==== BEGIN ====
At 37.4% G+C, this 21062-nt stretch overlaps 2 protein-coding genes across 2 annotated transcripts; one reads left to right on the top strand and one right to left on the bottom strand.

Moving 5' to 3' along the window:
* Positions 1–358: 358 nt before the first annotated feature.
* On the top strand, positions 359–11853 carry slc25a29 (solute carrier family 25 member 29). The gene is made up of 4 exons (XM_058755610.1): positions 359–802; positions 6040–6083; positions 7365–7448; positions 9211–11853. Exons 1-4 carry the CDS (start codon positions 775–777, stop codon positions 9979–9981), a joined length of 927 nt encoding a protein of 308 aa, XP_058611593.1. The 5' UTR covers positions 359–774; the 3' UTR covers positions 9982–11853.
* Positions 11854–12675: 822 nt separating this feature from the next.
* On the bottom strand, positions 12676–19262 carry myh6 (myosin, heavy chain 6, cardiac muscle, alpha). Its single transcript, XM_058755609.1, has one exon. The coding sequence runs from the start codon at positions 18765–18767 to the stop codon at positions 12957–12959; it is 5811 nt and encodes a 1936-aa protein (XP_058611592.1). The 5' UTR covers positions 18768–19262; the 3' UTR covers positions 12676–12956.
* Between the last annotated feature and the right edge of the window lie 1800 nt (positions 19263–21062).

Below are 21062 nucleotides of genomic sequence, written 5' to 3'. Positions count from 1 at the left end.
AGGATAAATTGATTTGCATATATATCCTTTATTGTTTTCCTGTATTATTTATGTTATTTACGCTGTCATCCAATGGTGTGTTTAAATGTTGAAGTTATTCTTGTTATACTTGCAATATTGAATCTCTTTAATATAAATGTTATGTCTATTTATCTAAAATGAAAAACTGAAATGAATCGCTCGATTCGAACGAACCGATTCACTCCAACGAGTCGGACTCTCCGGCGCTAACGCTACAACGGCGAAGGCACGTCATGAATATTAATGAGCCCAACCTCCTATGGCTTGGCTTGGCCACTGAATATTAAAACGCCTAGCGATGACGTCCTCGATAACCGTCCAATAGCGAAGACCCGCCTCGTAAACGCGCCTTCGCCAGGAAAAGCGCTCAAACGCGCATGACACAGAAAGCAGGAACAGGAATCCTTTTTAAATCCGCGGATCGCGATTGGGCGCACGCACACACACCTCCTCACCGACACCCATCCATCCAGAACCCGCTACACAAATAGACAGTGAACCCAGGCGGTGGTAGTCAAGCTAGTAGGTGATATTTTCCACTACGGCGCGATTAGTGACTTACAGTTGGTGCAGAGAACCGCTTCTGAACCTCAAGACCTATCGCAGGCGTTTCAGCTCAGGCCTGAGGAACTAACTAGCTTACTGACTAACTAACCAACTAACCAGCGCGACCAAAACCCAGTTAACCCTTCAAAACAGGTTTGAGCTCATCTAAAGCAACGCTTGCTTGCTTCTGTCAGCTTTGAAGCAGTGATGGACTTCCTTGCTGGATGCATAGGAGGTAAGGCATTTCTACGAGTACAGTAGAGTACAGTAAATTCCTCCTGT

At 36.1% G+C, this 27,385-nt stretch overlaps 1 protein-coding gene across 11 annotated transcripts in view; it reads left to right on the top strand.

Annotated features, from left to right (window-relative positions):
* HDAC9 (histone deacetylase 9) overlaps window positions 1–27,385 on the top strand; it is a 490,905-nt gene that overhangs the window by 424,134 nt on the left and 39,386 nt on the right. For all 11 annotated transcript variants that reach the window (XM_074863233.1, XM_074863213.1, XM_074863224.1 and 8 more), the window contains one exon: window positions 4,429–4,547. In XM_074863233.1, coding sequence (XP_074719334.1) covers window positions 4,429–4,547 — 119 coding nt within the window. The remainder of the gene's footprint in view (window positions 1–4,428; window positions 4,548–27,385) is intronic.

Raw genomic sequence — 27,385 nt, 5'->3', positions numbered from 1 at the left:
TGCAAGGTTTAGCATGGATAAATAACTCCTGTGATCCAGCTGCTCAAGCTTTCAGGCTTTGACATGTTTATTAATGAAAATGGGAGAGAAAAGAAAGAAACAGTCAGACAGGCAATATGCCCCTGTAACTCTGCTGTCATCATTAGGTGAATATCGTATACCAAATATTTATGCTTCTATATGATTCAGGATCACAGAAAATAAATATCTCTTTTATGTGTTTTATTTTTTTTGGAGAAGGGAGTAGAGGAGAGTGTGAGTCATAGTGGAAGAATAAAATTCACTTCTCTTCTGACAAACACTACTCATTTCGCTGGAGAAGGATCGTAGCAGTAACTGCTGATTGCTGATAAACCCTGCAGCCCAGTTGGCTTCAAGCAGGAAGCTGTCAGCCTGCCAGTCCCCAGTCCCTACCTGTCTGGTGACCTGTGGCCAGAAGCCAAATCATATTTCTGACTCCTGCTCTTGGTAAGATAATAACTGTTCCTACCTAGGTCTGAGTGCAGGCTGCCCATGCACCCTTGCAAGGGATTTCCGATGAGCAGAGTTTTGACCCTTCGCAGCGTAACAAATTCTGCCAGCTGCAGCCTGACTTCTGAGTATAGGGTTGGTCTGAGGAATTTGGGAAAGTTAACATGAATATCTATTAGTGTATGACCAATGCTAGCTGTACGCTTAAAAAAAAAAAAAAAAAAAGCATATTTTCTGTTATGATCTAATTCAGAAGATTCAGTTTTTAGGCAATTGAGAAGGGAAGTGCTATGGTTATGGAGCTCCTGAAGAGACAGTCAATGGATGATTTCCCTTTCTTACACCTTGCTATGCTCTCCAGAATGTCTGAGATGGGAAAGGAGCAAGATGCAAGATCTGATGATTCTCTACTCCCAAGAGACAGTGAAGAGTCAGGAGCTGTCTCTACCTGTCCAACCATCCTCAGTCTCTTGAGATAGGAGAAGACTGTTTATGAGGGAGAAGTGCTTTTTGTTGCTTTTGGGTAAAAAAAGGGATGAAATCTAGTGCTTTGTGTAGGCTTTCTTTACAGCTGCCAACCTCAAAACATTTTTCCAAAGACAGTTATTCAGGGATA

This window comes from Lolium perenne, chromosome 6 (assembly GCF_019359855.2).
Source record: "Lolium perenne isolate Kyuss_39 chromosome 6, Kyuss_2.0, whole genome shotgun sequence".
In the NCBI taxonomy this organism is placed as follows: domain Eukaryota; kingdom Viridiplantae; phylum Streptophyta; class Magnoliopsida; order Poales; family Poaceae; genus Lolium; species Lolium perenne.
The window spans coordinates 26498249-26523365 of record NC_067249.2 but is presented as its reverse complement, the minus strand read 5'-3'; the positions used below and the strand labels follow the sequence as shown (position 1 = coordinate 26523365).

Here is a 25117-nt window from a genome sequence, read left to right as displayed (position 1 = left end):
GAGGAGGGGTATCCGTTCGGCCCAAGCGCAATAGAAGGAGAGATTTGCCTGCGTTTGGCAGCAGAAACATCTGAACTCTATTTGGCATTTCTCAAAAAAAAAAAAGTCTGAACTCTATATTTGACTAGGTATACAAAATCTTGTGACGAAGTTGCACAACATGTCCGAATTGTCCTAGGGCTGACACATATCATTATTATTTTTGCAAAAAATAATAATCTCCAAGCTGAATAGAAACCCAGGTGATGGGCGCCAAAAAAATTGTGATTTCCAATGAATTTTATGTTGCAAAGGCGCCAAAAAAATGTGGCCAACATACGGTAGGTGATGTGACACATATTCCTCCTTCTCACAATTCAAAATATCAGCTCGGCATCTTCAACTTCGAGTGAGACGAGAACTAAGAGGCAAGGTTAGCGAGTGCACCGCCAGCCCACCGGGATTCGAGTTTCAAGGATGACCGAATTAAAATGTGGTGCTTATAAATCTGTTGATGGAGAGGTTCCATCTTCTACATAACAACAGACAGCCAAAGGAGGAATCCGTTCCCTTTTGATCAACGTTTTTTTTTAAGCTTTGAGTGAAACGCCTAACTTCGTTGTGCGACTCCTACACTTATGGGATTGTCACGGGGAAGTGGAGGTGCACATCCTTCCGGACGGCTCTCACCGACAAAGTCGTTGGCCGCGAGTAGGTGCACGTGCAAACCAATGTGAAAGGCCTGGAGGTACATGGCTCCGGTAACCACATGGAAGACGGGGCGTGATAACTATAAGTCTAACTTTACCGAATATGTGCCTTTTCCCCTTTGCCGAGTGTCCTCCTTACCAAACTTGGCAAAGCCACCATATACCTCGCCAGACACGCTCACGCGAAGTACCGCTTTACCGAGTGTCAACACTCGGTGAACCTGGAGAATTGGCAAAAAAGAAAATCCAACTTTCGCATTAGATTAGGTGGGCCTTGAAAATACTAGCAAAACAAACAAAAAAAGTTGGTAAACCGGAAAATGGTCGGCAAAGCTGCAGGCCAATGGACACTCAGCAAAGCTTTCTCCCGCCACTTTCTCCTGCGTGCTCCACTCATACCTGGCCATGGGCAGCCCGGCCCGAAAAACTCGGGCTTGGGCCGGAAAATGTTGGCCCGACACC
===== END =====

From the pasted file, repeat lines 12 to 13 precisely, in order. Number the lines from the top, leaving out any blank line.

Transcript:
* HDAC9 (histone deacetylase 9) overlaps window positions 1–27,385 on the top strand; it is a 490,905-nt gene that overhangs the window by 424,134 nt on the left and 39,386 nt on the right. For all 11 annotated transcript variants that reach the window (XM_074863233.1, XM_074863213.1, XM_074863224.1 and 8 more), the window contains one exon: window positions 4,429–4,547. In XM_074863233.1, coding sequence (XP_074719334.1) covers window positions 4,429–4,547 — 119 coding nt within the window. The remainder of the gene's footprint in view (window positions 1–4,428; window positions 4,548–27,385) is intronic.

Raw genomic sequence — 27,385 nt, 5'->3', positions numbered from 1 at the left: